Auckland Shooting Club has been ordered to close down following a two-year conflict with neighbours.
The club, located north west of city near the Kaipara Harbour, has been operating since July 2017. It has been at the centre of conflict with local residents even before it opened according to locals, but a mistake by Auckland City Council has led to it being shut down.
The Court of Appeal yesterday found in favour of the Vipassana Foundation Charitable Trust Board which owns a meditation centre just over 1km away from the shooting range.
The Trust Board had fought against it opening in the area on Tuhirangi Road in Kaukapakapa, north west of Auckland, challenging the grant of the Certificate of Compliance, first by way of High Court judicial review, and then on appeal to the Court of Appeal, which was heard before the court in August last year.
The Court of Appeal has overturned the earlier decision of the High Court, which had found material error, but which did not quash the Certificate of Compliance. The decision of the Court of Appeal yesterday now removes the ability of the Auckland Shooting Club to operate from its site at on Tuhirangi Road.
A spokesperson for the club told 1 NEWS the mistake made by Auckland City Council and they submitted in "good faith".
Trust Board trustee Kirsty McKay said in a statement yesterday she was delighted at the outcome yesterday, but had "real concern" that Auckland City Council staff had known that the club was operating beyond the terms of its Certificate of Compliance, but took no effective action.
"The interests of the silent meditation retreat were not taken into account by Auckland Council when its staff granted the Certificate of Compliance," Ms McKay said in the statement.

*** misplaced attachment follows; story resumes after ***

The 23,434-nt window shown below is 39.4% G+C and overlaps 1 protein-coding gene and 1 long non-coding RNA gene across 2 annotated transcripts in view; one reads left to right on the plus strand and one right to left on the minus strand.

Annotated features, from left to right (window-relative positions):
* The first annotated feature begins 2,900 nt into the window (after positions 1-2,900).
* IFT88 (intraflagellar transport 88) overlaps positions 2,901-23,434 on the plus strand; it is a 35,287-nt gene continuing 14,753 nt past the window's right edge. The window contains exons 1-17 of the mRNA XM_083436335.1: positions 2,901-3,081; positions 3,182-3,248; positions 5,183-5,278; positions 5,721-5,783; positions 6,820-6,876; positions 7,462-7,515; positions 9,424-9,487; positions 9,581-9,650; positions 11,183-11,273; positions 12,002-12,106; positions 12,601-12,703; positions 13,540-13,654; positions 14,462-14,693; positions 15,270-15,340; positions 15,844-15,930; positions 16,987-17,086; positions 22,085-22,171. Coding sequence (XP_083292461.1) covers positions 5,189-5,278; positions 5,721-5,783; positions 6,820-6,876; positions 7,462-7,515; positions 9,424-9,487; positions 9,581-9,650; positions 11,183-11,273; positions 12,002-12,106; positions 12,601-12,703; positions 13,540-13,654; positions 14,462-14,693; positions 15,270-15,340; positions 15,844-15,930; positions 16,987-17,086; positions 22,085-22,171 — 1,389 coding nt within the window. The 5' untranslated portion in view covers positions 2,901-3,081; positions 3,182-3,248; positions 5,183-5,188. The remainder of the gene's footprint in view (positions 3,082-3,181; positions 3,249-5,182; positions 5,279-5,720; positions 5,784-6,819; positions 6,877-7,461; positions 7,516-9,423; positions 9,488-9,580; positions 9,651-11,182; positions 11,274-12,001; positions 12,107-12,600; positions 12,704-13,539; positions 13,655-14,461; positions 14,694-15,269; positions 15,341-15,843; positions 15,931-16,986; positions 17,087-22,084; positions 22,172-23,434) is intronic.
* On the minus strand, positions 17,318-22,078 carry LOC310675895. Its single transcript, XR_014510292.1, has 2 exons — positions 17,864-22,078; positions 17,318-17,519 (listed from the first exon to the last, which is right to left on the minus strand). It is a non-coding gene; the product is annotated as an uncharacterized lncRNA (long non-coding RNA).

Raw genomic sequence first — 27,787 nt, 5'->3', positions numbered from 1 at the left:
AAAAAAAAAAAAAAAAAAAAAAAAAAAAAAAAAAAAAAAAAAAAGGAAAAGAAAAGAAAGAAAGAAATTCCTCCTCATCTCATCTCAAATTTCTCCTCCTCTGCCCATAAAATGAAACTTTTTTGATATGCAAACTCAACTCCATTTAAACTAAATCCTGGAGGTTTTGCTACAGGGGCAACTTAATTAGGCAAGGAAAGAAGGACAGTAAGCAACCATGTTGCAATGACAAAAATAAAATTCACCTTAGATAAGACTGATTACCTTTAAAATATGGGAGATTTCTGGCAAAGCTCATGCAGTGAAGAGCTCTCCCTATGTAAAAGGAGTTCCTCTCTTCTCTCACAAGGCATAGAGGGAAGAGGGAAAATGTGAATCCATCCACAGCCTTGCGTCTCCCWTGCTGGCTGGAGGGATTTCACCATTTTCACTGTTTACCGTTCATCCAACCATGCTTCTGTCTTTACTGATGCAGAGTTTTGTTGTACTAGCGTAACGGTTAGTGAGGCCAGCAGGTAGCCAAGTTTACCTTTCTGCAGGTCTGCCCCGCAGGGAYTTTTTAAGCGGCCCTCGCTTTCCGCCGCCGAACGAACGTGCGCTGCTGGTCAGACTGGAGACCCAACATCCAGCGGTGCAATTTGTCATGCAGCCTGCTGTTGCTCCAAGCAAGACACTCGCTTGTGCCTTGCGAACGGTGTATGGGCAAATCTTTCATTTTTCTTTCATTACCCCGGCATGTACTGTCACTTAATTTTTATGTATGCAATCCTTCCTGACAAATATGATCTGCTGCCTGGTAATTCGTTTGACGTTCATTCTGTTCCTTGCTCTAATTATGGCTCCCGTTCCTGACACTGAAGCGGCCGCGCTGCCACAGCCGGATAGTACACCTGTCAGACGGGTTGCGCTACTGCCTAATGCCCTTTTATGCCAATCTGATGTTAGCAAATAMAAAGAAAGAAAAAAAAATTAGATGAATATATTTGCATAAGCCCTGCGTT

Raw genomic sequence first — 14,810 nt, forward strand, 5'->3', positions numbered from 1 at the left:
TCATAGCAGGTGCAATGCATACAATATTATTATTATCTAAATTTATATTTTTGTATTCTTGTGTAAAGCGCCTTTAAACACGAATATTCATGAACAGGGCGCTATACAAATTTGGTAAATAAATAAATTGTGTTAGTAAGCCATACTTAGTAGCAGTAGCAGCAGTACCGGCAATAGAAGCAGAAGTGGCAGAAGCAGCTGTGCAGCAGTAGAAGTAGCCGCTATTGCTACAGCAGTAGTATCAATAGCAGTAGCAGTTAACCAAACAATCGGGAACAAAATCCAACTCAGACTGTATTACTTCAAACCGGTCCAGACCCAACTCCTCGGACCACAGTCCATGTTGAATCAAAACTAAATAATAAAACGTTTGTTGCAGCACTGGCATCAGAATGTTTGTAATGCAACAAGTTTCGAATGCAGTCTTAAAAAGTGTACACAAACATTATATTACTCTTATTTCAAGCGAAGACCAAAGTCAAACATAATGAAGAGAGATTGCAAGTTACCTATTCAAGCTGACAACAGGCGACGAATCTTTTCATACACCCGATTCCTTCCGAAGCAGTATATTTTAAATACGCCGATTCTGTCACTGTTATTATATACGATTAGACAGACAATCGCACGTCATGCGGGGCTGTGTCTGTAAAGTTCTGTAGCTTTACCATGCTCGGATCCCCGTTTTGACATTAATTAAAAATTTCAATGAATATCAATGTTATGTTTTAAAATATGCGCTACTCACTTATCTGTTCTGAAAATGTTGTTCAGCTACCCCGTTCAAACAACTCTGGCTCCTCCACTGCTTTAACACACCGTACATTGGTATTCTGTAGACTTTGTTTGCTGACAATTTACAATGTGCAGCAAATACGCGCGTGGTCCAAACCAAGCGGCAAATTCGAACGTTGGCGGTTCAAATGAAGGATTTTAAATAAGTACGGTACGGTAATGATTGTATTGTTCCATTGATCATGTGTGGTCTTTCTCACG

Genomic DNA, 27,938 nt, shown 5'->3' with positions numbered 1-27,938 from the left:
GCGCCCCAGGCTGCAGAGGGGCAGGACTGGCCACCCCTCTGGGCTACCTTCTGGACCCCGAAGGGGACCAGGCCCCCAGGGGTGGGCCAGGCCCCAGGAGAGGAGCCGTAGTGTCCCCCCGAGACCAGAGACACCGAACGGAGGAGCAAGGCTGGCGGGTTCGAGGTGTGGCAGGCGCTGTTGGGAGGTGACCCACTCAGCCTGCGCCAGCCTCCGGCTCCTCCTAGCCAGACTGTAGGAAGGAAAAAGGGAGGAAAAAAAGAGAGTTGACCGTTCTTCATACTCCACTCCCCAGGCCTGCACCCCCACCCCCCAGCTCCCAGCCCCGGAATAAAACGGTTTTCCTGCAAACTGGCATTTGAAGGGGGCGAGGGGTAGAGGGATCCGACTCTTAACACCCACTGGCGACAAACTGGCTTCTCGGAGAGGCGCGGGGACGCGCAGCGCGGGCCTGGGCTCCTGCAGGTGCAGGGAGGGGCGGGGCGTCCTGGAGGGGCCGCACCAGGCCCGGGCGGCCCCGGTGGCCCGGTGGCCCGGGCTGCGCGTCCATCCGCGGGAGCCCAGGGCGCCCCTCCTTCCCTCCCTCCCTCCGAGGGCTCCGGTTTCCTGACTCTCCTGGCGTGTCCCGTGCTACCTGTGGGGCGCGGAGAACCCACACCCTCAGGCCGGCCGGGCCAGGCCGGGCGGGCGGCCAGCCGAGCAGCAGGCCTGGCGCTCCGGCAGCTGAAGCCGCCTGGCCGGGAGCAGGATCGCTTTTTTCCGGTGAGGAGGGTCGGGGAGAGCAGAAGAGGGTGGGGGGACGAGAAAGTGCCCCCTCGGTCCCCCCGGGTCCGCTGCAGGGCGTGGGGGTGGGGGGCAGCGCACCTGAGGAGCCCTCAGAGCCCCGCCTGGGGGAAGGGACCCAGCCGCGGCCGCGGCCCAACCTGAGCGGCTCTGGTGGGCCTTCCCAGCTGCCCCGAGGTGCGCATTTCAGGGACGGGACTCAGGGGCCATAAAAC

Ms McKay told 1 NEWS today that neighbours held protests and put up signs on their property against the club, but said the fight turned nasty well before then.
"The nastiness began as soon as we sent a letter [outlining legal action]."
Ms McKay alleges people affiliated with the club were "malicious" and intimidated neighbours, vandalised property, including spray painting a swastika on one neighbours property where a protest sign was put up, and made both physical threats and threats to the meditation centre.
"The thing is that the community is unhappy about it [the club being opened]. We're going through the legal channels and putting up signs," she said. "We've always taken the moral high ground."
Ms McKay said people put up signs because "we wanted people to understand that the club was contentious and we believe it shouldn't be there". The community was not consulted or notified before its opening, she said.
"Now that the Certificate of Compliance has been revoked altogether members of the community are looking forward to peace and quiet being restored in the Makarau Valley."
The Auckland Shooting Club spokesperson said the council was at fault for not obtaining the information. "All information that was requested was provided and the application was completed and submitted in good faith."
The club describes itself as "a sports club that promotes firearms safety and education and responsible firearm ownership". It has about 600 members from 26 nationalities.
When asked about the conflict with neighbours, the spokesperson said, "There have been some people that don’t like the idea of the club and they are fully entitled to express their opinion. However when you consider that the allegations you have set out are made against such a diverse cross-section of Auckland residents I think you should question the veracity and motivation of the source."
Members have taken to the clubs Facebook since the news broke sharing their dissatisfaction with the closure.